The exchange comprises an array of group selectors 16 each controllable from a respective subscriber station 13 to select the group of channels appearing on any one of cables 5 to 10, and an array of single channel selectors 17 each controllable from a respective subscriber station to select one of the channels from the group of channels selected by the associated group selector 16. The key pad 15 of each subscriber station may be manipulated to transmit data signals to the exchange. The data signals may be used to control the selectors, or for any other purpose, e.g. to order goods or to register a response to a question transmitted to the subscriber.
The oscillators, signal mixing and combining circuits of the head-end operate in a conventional manner familar to persons skilled in the field of wired broadcasting.
Published British Patent Specification No. 2 063 026 describes a system which is similar in many respects to the system of FIG. 1 although in the system described in detail in Specification No. 2 063 026 each subscriber unit has only one subscriber station. Thus although in the system described in detail in Specification No. 2 063 026 only one television signal is transmitted at any one time to a particular subscriber unit and there is only one possible source of data signals received from a subscriber unit. In the system of FIG. 1 up to three different television signals can be transmitted simultaneously to each subscriber unit and the particular subscriber station sending data signals from a subscriber unit to the exchange must be determined. As a result in FIG. 1 each subscriber station is tuned to a respective one of three television signal frequencies and television signals selected by a subscriber station must be transmitted at the appropriate frequency. Furthermore the data signals transmitted to the exchange are allotted to different time slots depending on their source. The basic television signal selection equipment, that is group selectors 16 and single channel selectors 17, is similar to that described in Specification No. 2 063 026 however and therefore further details of this basic equipment are not given herein.
Each key pad 14 is provided with buttons labelled 0 to 9 and two further buttons labelled "star" and "crosshatch". When a subscriber station is to transmit television signal selection data signals to the exchange, the user presses the star button and then the buttons identifying a channel from which it is desired to receive a television signal. When a subscriber station is to transmit to the exchange data signals not related to television signal selection, the user presses the crosshatch button and then the buttons identifying the data which it is desired to send to the exchange. The data signals are transmitted to the exchange in time slots allotted to each subscriber station as described in detail below and the transmitted signals are stored in a data store 18. All data signals are routed to a central data store 19 at the head end via cable 20 and television selection data signals are routed from the store 18 to the selectors 16, 17.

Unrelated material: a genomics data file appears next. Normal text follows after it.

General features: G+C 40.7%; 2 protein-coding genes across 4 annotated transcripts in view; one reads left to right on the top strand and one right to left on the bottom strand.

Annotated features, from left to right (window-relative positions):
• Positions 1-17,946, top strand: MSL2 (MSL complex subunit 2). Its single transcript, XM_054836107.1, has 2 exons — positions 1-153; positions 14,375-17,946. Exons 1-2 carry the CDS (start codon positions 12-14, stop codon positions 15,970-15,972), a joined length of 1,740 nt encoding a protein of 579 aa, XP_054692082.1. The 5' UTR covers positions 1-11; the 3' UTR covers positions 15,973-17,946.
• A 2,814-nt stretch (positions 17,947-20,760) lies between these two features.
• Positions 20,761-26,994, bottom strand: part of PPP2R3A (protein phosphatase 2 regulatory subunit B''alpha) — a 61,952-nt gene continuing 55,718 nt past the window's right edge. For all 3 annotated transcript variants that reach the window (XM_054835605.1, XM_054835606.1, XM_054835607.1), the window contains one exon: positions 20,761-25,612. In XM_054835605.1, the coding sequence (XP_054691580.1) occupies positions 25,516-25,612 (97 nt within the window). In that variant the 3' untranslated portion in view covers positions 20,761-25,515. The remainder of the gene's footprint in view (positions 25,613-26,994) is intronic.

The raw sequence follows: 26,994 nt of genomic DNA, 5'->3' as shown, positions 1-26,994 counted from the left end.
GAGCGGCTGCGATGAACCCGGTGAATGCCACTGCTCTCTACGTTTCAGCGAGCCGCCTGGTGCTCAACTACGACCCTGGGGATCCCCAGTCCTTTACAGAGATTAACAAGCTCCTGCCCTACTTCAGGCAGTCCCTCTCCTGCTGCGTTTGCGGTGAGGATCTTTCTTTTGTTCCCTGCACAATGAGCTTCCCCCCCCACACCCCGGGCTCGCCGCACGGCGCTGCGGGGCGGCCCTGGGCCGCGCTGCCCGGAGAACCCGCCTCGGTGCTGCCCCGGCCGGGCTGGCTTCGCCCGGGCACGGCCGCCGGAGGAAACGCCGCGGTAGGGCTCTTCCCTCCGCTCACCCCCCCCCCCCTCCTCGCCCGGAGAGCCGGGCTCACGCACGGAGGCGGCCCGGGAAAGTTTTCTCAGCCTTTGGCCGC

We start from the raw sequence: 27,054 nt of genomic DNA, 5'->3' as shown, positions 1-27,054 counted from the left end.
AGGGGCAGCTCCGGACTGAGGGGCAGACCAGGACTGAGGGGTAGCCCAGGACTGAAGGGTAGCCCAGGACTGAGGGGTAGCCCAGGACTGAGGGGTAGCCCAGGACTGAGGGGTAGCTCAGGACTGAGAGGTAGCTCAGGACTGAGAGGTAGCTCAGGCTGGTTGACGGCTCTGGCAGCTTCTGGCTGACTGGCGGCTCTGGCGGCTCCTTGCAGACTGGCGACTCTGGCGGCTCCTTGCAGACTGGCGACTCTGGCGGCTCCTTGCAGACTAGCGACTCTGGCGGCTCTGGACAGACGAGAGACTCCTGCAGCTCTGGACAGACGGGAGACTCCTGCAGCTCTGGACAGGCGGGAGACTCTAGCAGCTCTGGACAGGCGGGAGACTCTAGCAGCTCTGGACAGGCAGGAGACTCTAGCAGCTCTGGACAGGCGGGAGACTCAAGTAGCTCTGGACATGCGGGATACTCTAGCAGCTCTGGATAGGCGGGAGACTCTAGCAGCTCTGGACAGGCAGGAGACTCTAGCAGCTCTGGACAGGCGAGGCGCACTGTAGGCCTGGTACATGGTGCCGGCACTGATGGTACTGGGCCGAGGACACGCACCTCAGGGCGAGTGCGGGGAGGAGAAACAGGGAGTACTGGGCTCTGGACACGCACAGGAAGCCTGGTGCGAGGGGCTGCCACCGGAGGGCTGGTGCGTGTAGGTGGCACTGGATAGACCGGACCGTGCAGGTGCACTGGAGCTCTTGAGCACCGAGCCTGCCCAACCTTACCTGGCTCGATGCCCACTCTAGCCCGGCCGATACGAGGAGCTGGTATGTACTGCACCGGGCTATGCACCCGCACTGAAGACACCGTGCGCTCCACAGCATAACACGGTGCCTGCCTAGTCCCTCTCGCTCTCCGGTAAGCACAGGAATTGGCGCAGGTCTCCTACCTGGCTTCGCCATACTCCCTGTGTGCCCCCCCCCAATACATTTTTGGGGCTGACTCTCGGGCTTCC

Referring now to FIG. 2, exchange equipment is shown which is provided at the output of the single channel selectors 17 for connecting the three selectors of each subscriber unit to the single coaxial cable extending to the subscriber unit. The single 75 ohm coaxial cable 21 carries signals in both directions to and from a combiner and data filter 22. The combiner and filter 22 receives television signals from a combiner 23 receiving on inputs 23a, 23b and 23c the three outputs of the subscriber units selectors, and also VHF Band II sound signals applied to line 24, and a polling signal applied to line 25. Data and television selection signals returned from the subscriber unit are delivered to a switching network 26 controlled by signals applied to lines 27, 28 and 29, the output of the switching network being applied to the combiner 23 from which it is routed to the data store 18 (FIG. 1) via the inputs 23a, 23b and 23c to the combiner 23 and low pass filters (not shown).
The signals applied to the lines 25, 27, 28 and 29 are illustrated in FIGS. 4A, 4B, 4C and 4D respectively. All of these signals are generated at the exchange or routed to each of the exchanges from the head end. The polling signal of FIG. 4A is an AC signal centered on +6 volts and having a peak-to-peak amplitude of at least 12 volts. At preset intervals of for example a few tens of milliseconds the AC signal is clamped to either zero volts, +12 volts or +6 volts, the clamping voltages running in the sequence 12, 6, 0; 12, 6, 0; etc. On each occasion that the voltage is clamped to zero volts, a negative going pulse appears on line 27 (FIG. 4B); on each occasion that the voltage is clamped to 12 volts a negative going pulse appears on line 28 (FIG. 4C); and on each occasion that the voltage is clamped to 6 volts a negative going pulse appears on line 29 (FIG. 4D). The switching network 26 operates such that data signals received from the combiner and filter 22 are applied to a respective one of outputs 30, 31 and 32, the output 30 being selected for the period t.sub.1 between consecutive pulses on lines 27 and 28, the output 31 being selected for the period t.sub.2 between consecutive pulses on lines 28 and 29, and the output 32 being selected for the period t.sub.3 between consecutive pulses on lines 29 and 27. Thus data signals received during time slots t.sub.1, t.sub.2 and t.sub.3 are switched to respective outputs 30, 31 and 32.